Truth or Fiction? Real research or B.S.?
I am changing how I do presentations, school and library visits for the next while. With all the dangerous misinformation around COVID19 vaccinations it is only right to share with people what I have learned about separating good research from hysterical and falsely created 'alternate facts'. The Government has it right. Canada's government, along with virtually all other countries understand that to the best of their knowledge of biology and medicine about this evolving virus, vaccination is the only sane choice.
I have run across false narratives and self-serving theories, fake news and rumours in all the disasters I have researched, especially medical disasters. The following lines of not-so-brilliant verse is how I would begin a discussion at your school or library about research.
For Parents & Teachers
Do you teach any students that don’t have a clue?
About fiction or non-fiction what’s opinion, what’s true?
Because in our world of media confusion
Many Students can’t tell between real and illusion
They research something and come up with actual
opinions or hearsay but nothing proven factual
Did they read it on Facebook or other media social
(because we all can be fooled by arguments emotional)
So I tell what I found researching Canadian Disasters
Including many times when rumors spread faster
than truth… My rule is: don’t trust any source that can’t be fired
For lying or misleading the public or whoever hired
them… be it books or newspapers, TV or Internet media
A lot of real facts can be found in Google or Wikipedia
But trust only sources with something valuable to lose,
Like a job, or tenure, or a reputation; they should have no excuse
If we meet I’ll bring funny stories of misinformation
And tragic ones too, that fooled our nation.
Because the falsehoods we sift through are no real mystery
Bogus stories are endemic through Canada’s history
So invite me to your school if your principal has a budget
And you and I will teach research and how to judge it.
René Schmidt is author of Young Adult and teen fiction and non-fiction books. His series on Canadian Disasters has sold over 100 000 copies and can be found in most libraries and schools across Canada. His fiction novel Leaving Fletchville deals with racism and continues to receive excellent reviews in Canada and the USA. René has also written articles for Canadian Living and other publications.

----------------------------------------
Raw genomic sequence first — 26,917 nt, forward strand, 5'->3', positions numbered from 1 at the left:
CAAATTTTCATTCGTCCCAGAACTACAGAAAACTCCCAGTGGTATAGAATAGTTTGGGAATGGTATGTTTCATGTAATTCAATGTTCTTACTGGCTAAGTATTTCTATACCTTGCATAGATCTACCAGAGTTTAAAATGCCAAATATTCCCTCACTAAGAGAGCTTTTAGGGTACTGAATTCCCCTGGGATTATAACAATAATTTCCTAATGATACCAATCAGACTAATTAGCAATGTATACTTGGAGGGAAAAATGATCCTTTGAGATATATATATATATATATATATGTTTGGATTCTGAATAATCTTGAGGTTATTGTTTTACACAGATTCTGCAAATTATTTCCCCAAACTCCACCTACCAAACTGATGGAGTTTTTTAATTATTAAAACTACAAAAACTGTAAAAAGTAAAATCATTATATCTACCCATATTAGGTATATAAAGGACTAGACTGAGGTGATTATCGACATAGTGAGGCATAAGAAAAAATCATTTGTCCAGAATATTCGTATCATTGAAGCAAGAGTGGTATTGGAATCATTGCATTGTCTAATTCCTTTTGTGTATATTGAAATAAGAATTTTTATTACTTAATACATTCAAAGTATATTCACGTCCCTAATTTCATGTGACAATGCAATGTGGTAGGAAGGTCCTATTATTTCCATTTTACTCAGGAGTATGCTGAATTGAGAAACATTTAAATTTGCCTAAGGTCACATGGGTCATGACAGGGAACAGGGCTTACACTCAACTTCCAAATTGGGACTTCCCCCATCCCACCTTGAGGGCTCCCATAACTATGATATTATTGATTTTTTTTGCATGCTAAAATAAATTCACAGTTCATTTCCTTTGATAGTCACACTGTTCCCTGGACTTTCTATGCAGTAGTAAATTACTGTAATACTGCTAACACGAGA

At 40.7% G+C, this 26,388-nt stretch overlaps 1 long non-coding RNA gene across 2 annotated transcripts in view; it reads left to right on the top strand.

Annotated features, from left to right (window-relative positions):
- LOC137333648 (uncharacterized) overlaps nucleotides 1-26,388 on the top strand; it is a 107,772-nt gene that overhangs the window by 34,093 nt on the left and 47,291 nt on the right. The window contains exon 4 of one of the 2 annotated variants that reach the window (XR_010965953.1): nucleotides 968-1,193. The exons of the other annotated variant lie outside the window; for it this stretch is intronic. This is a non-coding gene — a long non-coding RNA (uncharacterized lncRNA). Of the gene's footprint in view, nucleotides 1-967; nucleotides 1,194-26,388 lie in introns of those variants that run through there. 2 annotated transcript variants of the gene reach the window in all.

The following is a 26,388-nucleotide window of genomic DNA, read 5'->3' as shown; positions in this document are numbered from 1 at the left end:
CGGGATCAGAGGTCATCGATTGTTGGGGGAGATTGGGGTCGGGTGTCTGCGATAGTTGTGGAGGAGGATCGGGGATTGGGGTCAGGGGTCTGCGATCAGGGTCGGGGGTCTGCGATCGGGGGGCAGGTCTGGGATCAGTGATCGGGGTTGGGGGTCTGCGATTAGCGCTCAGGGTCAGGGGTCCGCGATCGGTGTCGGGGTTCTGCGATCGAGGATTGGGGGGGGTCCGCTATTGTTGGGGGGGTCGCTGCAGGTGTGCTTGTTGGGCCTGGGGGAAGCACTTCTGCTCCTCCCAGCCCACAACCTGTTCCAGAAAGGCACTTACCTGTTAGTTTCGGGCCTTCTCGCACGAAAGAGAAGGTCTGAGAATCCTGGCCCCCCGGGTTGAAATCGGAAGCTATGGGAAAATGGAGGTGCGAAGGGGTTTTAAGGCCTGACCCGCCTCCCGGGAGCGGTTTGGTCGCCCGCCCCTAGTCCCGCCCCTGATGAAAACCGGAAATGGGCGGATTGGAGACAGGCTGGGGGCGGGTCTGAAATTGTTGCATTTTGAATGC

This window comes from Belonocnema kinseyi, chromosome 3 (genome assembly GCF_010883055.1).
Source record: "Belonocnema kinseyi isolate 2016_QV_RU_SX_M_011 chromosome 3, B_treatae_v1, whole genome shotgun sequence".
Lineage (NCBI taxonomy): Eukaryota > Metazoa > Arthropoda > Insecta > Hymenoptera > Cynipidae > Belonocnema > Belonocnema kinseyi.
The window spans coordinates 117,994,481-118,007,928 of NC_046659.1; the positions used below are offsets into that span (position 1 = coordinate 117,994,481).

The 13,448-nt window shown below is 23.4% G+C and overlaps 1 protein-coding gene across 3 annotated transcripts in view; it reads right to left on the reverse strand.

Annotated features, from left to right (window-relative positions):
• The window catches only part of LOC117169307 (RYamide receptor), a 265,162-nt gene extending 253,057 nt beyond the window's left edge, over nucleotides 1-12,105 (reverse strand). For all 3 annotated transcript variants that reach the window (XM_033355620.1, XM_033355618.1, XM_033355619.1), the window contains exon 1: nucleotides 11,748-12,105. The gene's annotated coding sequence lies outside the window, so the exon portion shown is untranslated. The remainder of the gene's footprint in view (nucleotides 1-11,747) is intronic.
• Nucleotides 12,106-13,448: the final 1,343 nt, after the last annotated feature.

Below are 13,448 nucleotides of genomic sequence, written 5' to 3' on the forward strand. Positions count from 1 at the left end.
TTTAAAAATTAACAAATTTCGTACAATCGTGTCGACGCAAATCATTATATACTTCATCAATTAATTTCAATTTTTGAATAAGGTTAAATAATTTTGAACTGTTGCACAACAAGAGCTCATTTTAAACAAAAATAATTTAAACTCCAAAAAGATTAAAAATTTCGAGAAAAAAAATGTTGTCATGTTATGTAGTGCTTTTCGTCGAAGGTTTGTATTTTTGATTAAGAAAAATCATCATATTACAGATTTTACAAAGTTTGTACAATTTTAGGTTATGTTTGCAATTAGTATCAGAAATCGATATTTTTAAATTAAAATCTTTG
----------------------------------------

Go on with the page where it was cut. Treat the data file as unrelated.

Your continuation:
SPECIAL NOTE For research purposes in this time of the Covid-19 pandemic, readers might want to read René's previous brief but accurate accounts of epidemics through Canada's history, such as the Spanish 'Flu, Polio and S.A.R.S. These stories are free to download while the pandemic lasts. Click on Biological Disasters
René and Shirley live on 40 acres in Wooler, Ontario. Meet his family.
René and Shirley with Adrian and Daniel (with cat).
Below René gives a presentation to students in Etobicoke.
René taught in inner-city schools in Scarborough and was surprised so many students hated reading. He began to write his own stories using the students' names as the main characters. René used his writing to introduce historical facts and narratives to help reluctant readers learn more about Canada.
Below, René describes mine disasters and child labour laws in Eastern Canada. As he demonstrates, boys as young as twelve worked (and died) in the Springhill coal mines in the 1800s.
René won the Forest of Reading Red Maple Honour award for Leaving Fletchville. He's with prize-winners Ted Staunton, Sigmund Brouwer, Karen Bass, Alma Fullerton, Rebecca Bender, Kari-Lynn Winters, Robert Priest, Adrienne Kress, Rona Rimler Arato, Heather Camlot, Sylvia McNicoll, Rebecca Anderson Bohner, Irene Luxbacher Nadia Hohn and Marsha Skrypuch (who organized the event) an Author's Booking Service event in Milton.
René attended a wonderful book launch at Stockdale P.S., the last school he taught at. Kathryn Corbett (now owner of Lighthouse Books in Brighton) organized a follow-up visit to the Forest of Reading event in Toronto. Leaving Fletchville won second place overall. Former students read their favourite parts from Leaving Fletchville.